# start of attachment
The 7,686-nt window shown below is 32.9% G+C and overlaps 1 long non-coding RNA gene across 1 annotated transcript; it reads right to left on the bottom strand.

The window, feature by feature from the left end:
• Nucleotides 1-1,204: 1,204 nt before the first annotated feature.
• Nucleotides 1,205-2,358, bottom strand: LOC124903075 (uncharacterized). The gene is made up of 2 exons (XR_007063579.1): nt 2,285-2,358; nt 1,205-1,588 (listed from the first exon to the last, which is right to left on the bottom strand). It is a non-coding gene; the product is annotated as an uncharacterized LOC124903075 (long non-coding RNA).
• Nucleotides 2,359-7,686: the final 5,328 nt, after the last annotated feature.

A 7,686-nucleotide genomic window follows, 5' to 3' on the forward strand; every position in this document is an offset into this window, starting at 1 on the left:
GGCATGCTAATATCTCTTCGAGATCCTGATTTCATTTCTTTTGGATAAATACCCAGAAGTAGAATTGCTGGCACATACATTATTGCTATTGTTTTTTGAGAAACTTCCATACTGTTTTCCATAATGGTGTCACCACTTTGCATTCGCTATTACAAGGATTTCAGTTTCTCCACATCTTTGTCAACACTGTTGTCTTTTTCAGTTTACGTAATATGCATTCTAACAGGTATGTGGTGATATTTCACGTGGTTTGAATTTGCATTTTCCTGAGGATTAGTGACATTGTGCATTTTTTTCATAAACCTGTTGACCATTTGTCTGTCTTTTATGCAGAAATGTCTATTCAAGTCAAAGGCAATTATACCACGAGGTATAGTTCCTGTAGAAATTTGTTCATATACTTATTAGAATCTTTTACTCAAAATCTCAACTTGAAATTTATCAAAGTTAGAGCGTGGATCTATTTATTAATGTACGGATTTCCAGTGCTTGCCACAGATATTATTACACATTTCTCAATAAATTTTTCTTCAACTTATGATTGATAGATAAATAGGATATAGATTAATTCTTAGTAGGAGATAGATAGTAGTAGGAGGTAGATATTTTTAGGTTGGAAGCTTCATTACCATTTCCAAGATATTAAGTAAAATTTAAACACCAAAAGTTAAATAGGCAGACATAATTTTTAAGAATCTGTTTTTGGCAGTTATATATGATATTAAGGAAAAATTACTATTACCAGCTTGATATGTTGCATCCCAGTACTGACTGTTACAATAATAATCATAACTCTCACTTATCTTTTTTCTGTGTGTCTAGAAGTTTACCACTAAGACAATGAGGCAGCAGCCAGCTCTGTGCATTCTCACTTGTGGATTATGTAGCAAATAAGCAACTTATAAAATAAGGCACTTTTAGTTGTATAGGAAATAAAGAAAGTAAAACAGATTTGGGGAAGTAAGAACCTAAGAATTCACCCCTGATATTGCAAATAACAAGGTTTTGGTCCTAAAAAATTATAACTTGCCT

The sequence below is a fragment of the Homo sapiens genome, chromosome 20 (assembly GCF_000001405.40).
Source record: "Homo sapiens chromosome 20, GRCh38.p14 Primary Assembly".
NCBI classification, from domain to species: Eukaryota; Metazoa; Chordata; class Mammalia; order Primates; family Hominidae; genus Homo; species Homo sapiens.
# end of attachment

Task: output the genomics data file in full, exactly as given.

The 7,686-nt window shown below is 32.9% G+C and overlaps 1 long non-coding RNA gene across 1 annotated transcript; it reads right to left on the bottom strand.

The window, feature by feature from the left end:
• Nucleotides 1-1,204: 1,204 nt before the first annotated feature.
• Nucleotides 1,205-2,358, bottom strand: LOC124903075 (uncharacterized). The gene is made up of 2 exons (XR_007063579.1): nt 2,285-2,358; nt 1,205-1,588 (listed from the first exon to the last, which is right to left on the bottom strand). It is a non-coding gene; the product is annotated as an uncharacterized LOC124903075 (long non-coding RNA).
• Nucleotides 2,359-7,686: the final 5,328 nt, after the last annotated feature.

A 7,686-nucleotide genomic window follows, 5' to 3' on the forward strand; every position in this document is an offset into this window, starting at 1 on the left:
GGCATGCTAATATCTCTTCGAGATCCTGATTTCATTTCTTTTGGATAAATACCCAGAAGTAGAATTGCTGGCACATACATTATTGCTATTGTTTTTTGAGAAACTTCCATACTGTTTTCCATAATGGTGTCACCACTTTGCATTCGCTATTACAAGGATTTCAGTTTCTCCACATCTTTGTCAACACTGTTGTCTTTTTCAGTTTACGTAATATGCATTCTAACAGGTATGTGGTGATATTTCACGTGGTTTGAATTTGCATTTTCCTGAGGATTAGTGACATTGTGCATTTTTTTCATAAACCTGTTGACCATTTGTCTGTCTTTTATGCAGAAATGTCTATTCAAGTCAAAGGCAATTATACCACGAGGTATAGTTCCTGTAGAAATTTGTTCATATACTTATTAGAATCTTTTACTCAAAATCTCAACTTGAAATTTATCAAAGTTAGAGCGTGGATCTATTTATTAATGTACGGATTTCCAGTGCTTGCCACAGATATTATTACACATTTCTCAATAAATTTTTCTTCAACTTATGATTGATAGATAAATAGGATATAGATTAATTCTTAGTAGGAGATAGATAGTAGTAGGAGGTAGATATTTTTAGGTTGGAAGCTTCATTACCATTTCCAAGATATTAAGTAAAATTTAAACACCAAAAGTTAAATAGGCAGACATAATTTTTAAGAATCTGTTTTTGGCAGTTATATATGATATTAAGGAAAAATTACTATTACCAGCTTGATATGTTGCATCCCAGTACTGACTGTTACAATAATAATCATAACTCTCACTTATCTTTTTTCTGTGTGTCTAGAAGTTTACCACTAAGACAATGAGGCAGCAGCCAGCTCTGTGCATTCTCACTTGTGGATTATGTAGCAAATAAGCAACTTATAAAATAAGGCACTTTTAGTTGTATAGGAAATAAAGAAAGTAAAACAGATTTGGGGAAGTAAGAACCTAAGAATTCACCCCTGATATTGCAAATAACAAGGTTTTGGTCCTAAAAAATTATAACTTGCCT

The sequence below is a fragment of the Homo sapiens genome, chromosome 20 (assembly GCF_000001405.40).
Source record: "Homo sapiens chromosome 20, GRCh38.p14 Primary Assembly".
NCBI classification, from domain to species: Eukaryota; Metazoa; Chordata; class Mammalia; order Primates; family Hominidae; genus Homo; species Homo sapiens.